On Dreamland, the sacred land of the Green Mountain Druid Order (GMDO,) there are a few sacred sites. There is the Dragon temple which is a stone circle, the labyrinth, and the faerie Well. The faerie Well has recently been redesigned and turned into a temple, with smaller stone circle built around it. It was originally a Well in the forest dating way back and likely used as the water source for the farm and maybe surrounding locals. It’s presence reminds us of how important water was and still is to sustain and maintain life for animals, plants, and humans alike. Now-a-days we take water for granted. We simply turn on our facet and have as much as we need. We can even make it warm without having to boil it. Imagine back to the time when this Well was the water source. People would have to trek a ways into the woods with buckets, no matter the weather, and haul their water back to their homes. If they wanted it hot they’d need to build a fire and wait patiently for it to boil. I’m not sure about Well traditions here in the United States. But we know that our ancestors in Europe recognized the absolute need for water and therefore honored and respected it. Around Wells in the UK we find trees covered with clooties, prayer bundles. In the UK Wells are places of pilgrimage. We can imagine how wonderful it would be to finally come upon a Well and clean water source after traveling in the forest for hours or days.
But there is more to the story of the Wells. They were also seen as places of magic, where one may slip between the worlds more easily. Thresholds between water and earth. It is believed that there used to be women who were “seers” that would guard the Wells and act as Oracles for visitors to the Well. Offering them readings, insights into their futures, or spirit communications. Perhaps they even gazed into the sacred Well water itself to divine? These women were seen as sacred. They were cared for, and protected by the community. Later, with the invasion of the land by Christian soldiers, these women met very painful and horrific fates. It is said that their spirits may still haunt the sacred Well dwellings that they were meant to protect. Perhaps this is another reason for visitors to pilgrimage to these sites and to leave offerings? These stories are symbolic of the loss of a culture, and a spiritual practice. I’d argue to say also a loss of the embrace of feminine wyrdness. Which thereafter become feared. Instead of seen as sacred, it has become societies endeavor to repress, separate, cleanse and control this type of feminine power.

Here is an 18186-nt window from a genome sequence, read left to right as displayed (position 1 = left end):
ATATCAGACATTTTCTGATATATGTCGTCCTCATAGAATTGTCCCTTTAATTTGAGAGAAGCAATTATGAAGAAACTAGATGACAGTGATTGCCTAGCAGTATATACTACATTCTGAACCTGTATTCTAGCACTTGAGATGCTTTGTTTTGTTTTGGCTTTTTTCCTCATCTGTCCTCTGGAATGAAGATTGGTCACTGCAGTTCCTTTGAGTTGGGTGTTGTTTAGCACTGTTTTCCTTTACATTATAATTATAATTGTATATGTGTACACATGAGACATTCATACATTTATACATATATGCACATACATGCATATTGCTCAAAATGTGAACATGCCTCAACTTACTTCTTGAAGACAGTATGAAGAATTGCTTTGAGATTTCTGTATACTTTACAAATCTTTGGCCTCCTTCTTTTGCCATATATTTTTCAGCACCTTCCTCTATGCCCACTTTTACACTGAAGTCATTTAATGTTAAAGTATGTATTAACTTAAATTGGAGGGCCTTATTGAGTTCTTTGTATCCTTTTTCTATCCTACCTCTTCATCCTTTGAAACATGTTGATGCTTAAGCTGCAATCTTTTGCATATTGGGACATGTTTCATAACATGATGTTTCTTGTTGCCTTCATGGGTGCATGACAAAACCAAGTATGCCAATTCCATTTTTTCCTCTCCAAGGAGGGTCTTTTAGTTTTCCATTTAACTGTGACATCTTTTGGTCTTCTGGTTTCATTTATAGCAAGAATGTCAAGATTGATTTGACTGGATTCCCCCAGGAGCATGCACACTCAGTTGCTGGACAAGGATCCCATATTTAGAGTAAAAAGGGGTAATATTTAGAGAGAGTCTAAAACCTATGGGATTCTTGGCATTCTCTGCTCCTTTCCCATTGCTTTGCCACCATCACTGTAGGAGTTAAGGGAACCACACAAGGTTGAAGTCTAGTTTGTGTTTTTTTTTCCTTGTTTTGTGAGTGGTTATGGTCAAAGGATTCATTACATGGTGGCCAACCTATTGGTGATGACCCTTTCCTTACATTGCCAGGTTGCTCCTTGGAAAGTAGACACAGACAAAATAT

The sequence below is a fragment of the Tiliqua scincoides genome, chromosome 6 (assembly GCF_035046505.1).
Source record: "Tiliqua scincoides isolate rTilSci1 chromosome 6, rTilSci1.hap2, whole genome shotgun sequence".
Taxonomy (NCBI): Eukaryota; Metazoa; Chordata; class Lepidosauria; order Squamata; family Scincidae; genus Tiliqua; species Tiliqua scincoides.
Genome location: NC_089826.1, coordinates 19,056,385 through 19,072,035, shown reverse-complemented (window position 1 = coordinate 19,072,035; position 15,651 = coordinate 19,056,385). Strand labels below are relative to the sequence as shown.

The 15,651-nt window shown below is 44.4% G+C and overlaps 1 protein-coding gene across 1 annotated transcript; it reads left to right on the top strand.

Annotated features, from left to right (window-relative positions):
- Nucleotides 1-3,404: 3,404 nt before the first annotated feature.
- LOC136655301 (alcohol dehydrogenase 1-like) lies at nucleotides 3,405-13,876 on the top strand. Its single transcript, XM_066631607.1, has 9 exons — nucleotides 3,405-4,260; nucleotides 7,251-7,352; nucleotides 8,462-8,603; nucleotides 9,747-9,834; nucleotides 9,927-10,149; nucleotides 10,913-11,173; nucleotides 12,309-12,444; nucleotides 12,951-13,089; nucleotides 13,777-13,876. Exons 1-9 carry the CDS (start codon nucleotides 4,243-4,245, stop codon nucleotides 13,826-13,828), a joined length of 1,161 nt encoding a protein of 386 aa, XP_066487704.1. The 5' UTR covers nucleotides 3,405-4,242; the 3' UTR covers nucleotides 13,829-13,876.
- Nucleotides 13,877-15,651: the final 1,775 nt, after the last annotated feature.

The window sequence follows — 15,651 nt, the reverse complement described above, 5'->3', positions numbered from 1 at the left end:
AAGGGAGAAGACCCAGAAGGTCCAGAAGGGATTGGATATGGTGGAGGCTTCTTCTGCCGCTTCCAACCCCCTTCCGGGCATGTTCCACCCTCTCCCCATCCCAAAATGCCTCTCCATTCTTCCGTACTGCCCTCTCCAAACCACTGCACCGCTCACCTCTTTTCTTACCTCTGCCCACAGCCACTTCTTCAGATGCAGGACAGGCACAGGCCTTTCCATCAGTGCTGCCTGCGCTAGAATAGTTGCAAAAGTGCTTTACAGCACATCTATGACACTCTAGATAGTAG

On Dreamland, the Dragon temple is placed high on a breezy hilltop where there are beautiful views of the neighboring mountains and and valleys. There is often a fire at it’s center and the elements of Air and Fire are present strongly there. This feels like a very masculine space of worship. The Well which instead lays down low in the deep, dark forest, provokes a sense of feminine depth. The elements represented here are Earth and Water. I made this mandala to reflect this more subtle and gentler energy. I used fungi, and wetter plants that grew near the Well. At it’s center I used a huge welch shell that I had found on the beach in Maine years ago. This is to represent how all water is connected to, and leads back to the sea itself. The mother of all water sources.